PORTLAND, Ore. — Whether you are packing for an international vacation, a study abroad program or an overseas work assignment, there is a lot to prepare for.
You have to think about different currencies and languages, but what about the laws? What do you do if you are sexually assaulted or trapped by domestic violence?
Many of the 80 million Americans who travel abroad each year and the nine million who live overseas probably don’t give it much thought, until it happens. Then many will turn to Pathways to Safety International, a Portland-based nonprofit.
The company was founded in 1999 by Paula Lucas, a domestic-violence survivor who fled the Middle East with her three sons.
"I thought, 'How in the world did I end up in this situation?' " Lucas said, "I never would have envisioned this for myself. I escaped by the grace of God and I wanted to give back."
In 2017, nearly 15,000 Americans in 87 different countries reached out to Pathways for help. Case workers say clients range from an 18-year-old study abroad student to a 45-year-old man traveling overseas on business.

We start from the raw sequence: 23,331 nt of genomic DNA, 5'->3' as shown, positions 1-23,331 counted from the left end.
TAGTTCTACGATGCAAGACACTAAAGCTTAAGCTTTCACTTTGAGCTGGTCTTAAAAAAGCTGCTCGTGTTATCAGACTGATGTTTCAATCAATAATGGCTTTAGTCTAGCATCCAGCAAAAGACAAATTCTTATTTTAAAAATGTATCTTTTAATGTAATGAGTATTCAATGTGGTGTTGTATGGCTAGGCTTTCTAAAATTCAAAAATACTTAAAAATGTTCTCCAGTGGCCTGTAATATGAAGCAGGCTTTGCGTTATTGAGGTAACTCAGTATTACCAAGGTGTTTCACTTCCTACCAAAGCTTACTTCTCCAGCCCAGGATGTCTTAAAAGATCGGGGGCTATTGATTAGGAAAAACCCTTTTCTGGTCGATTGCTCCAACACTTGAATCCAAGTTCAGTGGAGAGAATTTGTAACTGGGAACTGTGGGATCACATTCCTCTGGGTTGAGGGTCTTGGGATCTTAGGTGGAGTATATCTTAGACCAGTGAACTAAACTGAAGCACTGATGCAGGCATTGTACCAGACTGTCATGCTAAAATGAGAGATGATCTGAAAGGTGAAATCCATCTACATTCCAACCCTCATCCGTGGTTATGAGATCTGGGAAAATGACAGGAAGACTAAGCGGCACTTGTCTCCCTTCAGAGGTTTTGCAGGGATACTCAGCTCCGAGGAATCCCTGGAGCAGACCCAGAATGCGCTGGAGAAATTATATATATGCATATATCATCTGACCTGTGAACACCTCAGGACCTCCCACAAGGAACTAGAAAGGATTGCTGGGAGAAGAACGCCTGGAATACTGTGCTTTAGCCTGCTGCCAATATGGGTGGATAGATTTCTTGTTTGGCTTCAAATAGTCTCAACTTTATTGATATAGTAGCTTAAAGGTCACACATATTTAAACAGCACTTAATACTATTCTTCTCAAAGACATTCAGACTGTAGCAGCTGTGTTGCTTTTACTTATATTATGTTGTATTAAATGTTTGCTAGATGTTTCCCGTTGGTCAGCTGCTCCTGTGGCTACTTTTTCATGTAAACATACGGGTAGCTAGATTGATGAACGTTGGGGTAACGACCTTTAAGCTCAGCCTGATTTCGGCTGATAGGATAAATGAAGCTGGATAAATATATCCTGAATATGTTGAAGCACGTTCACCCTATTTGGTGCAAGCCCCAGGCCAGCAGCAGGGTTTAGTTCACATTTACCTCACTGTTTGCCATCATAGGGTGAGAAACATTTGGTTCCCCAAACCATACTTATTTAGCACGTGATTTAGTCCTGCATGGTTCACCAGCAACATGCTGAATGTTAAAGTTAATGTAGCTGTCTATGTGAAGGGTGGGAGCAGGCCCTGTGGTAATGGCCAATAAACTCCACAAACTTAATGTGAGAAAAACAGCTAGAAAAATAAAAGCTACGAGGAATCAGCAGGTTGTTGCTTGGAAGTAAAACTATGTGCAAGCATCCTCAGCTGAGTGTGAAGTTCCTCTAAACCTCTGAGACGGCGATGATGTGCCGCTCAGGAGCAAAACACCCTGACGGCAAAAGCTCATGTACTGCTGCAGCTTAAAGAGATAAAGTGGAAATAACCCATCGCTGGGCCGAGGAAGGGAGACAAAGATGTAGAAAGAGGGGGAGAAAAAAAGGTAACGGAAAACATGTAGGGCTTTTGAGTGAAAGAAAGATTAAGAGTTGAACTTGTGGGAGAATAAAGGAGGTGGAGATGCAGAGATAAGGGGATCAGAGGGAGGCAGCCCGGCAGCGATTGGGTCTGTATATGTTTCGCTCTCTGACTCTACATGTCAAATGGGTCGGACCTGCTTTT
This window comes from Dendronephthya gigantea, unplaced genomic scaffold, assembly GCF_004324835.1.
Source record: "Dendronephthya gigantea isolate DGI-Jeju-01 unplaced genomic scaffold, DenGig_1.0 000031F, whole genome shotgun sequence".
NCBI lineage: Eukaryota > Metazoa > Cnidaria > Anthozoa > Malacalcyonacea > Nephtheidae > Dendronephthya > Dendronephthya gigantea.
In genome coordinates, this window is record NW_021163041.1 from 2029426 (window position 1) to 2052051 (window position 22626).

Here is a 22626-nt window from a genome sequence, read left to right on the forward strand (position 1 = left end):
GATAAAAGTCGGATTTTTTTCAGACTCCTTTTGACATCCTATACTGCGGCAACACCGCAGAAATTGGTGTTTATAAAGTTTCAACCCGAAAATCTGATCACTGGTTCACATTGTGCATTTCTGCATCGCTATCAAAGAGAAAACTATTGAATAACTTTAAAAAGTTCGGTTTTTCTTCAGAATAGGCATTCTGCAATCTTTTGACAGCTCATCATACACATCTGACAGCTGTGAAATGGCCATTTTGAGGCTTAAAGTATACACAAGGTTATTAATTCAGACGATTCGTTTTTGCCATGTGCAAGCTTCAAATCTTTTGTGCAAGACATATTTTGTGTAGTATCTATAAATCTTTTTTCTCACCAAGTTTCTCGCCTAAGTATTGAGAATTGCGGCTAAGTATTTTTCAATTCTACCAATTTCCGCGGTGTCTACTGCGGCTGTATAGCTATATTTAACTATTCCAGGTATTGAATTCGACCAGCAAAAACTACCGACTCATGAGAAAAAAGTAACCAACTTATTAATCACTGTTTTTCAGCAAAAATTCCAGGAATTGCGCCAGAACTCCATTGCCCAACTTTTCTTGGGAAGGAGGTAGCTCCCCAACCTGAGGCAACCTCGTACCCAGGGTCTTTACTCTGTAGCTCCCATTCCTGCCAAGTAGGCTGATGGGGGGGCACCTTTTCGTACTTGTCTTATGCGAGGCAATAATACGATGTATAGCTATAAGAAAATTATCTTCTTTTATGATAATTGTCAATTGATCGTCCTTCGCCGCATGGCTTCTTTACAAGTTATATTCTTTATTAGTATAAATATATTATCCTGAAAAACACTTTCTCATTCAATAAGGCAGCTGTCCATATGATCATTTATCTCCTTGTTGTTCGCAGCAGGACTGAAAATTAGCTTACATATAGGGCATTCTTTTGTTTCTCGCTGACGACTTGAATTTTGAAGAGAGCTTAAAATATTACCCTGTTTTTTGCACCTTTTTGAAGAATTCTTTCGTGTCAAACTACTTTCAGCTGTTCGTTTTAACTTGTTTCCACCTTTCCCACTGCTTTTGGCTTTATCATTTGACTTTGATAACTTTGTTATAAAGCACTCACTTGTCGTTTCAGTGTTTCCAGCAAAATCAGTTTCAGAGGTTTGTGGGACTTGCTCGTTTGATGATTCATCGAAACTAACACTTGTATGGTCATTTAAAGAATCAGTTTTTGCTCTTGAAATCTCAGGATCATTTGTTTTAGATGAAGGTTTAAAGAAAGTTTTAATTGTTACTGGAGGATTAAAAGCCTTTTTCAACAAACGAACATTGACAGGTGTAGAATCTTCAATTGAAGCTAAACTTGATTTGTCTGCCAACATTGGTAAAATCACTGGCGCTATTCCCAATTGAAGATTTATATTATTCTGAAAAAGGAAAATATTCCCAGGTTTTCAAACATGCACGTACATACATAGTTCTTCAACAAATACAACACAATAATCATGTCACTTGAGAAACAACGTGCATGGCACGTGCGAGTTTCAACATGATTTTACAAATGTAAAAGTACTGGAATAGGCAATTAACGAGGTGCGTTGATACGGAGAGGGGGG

Operations manager Noelle Donahue said typical client questions include where they can go to get a rape kit or forensic exam and what will happen if they choose to go to the police.
Pathways to Safety International helps those survivors every step of the way, offering everything from translation services to legal help and counseling.
As the “Me Too” movement grows, Lucas said she imagines her organization growing too. "I envision it much bigger than what we have today," she said.
That growth, however, has hit a major hurdle. Recently the Department of Justice renewed funding to help domestic-violence survivors, but cut $800,000 in support for the sexual assault assistance program.
Lucas said she is now looking to partner with businesses and universities to keep the program going.